The 1970s and 1980s also wit­nessed the gradual marginaliza­tion of the ‘classical’ method which Hedley Bull (1966:361) defined as:

the approach to theorizing that derives from philosophy, history, and law, and that is characterized above all by explicit reliance upon the exercise of judgment and by the assumptions that if we confine ourselves to strict standards of verification and proof there is very little of sig­nificance that can be said about international relations, that gen­eral propositions about this sub­ject must therefore derive from a scientifically imperfect pro­cess of perception or intuition.

Fact/value dichotomy became the or­der of the day, placing positivism on a solid ground as the dominant meth­od of research in IR. Also as a con­sequence of this, Mazrui became the methodological ‘Other’ in the eyes of the mainstream scholars, who were, in Mazrui’s (1974:67-71) own words, ‘… the different shades of behaviouralists in the western world…who believe that political science ought not to in­clude normative and value preoccupa­tions’. In any case, one of the endur­ing effects of the ultimate triumph of behaviouralism in IR was the reign of quantification and formal models and the steady marginalization of culture as an important variable in the study of international relations. But Mazrui re­fused to change his approach and kept relative distance from the theoretical exchanges which characterized this pe­riod, taking leave of absence from the so-called ‘inter-paradigm’ debates of the 1980s, as he apparently chose to forget the mainstream discourse, by which he was also seemingly forgotten.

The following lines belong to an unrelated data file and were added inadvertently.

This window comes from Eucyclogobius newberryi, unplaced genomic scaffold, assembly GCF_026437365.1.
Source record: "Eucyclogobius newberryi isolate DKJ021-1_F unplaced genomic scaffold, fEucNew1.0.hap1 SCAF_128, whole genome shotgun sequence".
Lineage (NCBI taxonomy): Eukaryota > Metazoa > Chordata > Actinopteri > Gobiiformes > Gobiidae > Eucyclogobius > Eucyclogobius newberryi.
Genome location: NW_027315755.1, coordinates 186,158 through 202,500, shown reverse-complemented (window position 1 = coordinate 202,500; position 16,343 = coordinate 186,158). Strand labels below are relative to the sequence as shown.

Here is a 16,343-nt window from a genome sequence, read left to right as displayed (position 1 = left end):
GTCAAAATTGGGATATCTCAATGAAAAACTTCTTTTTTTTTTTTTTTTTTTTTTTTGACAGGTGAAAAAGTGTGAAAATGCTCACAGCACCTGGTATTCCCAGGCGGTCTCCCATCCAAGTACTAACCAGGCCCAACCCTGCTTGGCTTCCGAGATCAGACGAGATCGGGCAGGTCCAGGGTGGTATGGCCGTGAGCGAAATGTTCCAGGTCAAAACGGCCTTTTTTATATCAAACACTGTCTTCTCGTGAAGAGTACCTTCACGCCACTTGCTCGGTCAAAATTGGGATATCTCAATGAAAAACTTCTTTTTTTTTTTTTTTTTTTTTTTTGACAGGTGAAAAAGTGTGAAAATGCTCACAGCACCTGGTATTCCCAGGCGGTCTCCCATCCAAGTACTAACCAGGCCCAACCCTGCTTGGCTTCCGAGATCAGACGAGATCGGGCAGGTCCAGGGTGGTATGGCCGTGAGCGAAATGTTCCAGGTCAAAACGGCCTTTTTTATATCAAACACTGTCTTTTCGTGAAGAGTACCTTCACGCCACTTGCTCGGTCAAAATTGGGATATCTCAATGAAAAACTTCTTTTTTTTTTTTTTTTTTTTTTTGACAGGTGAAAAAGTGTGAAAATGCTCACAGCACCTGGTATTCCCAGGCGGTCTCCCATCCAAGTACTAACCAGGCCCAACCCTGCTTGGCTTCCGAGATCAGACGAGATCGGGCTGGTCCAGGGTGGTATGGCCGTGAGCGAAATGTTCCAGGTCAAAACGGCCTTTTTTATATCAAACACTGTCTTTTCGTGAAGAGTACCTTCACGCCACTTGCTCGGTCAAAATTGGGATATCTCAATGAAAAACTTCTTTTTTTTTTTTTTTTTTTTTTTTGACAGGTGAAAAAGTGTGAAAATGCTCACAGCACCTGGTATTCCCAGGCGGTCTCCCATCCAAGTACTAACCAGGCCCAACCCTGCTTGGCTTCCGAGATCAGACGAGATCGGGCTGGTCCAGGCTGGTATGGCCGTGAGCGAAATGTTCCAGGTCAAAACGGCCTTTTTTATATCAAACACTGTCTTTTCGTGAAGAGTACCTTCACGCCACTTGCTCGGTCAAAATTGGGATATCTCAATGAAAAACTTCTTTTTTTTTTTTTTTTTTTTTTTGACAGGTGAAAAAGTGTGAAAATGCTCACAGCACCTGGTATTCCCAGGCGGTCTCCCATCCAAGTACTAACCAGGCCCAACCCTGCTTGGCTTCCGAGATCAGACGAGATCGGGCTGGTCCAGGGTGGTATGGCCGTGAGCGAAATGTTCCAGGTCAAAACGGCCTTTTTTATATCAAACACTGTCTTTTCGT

It must be reiterated, in closing, that Mazrui’s relative obscurity in IR would seem to pertain also to the predomi­nance of Anglo-Saxon, top-bottom view in the academic discipline (Waever 1998:687-727). D. S. L. Jarvis (2000:2) was therefore right in pointing out: ‘… for a discipline whose purview is osten­sibly outward looking and international in scope, and at a time of ever encroach­ing globalization and transnationalism, International Relations has become in­creasingly provincial and inward look­ing’. But, even more specifically, it was Waever (1997:4) who brought to our attention a possible reason for the exclusion of prominent non-Western thinkers from a book he co-authored, The Future of International Relations: Masters in the Making? ‘…if it had not been for the relative predominance of Anglo-American IR…it would have been nice to have had a chapter on [Ali] Mazrui or [Takashi] Inoguchi’.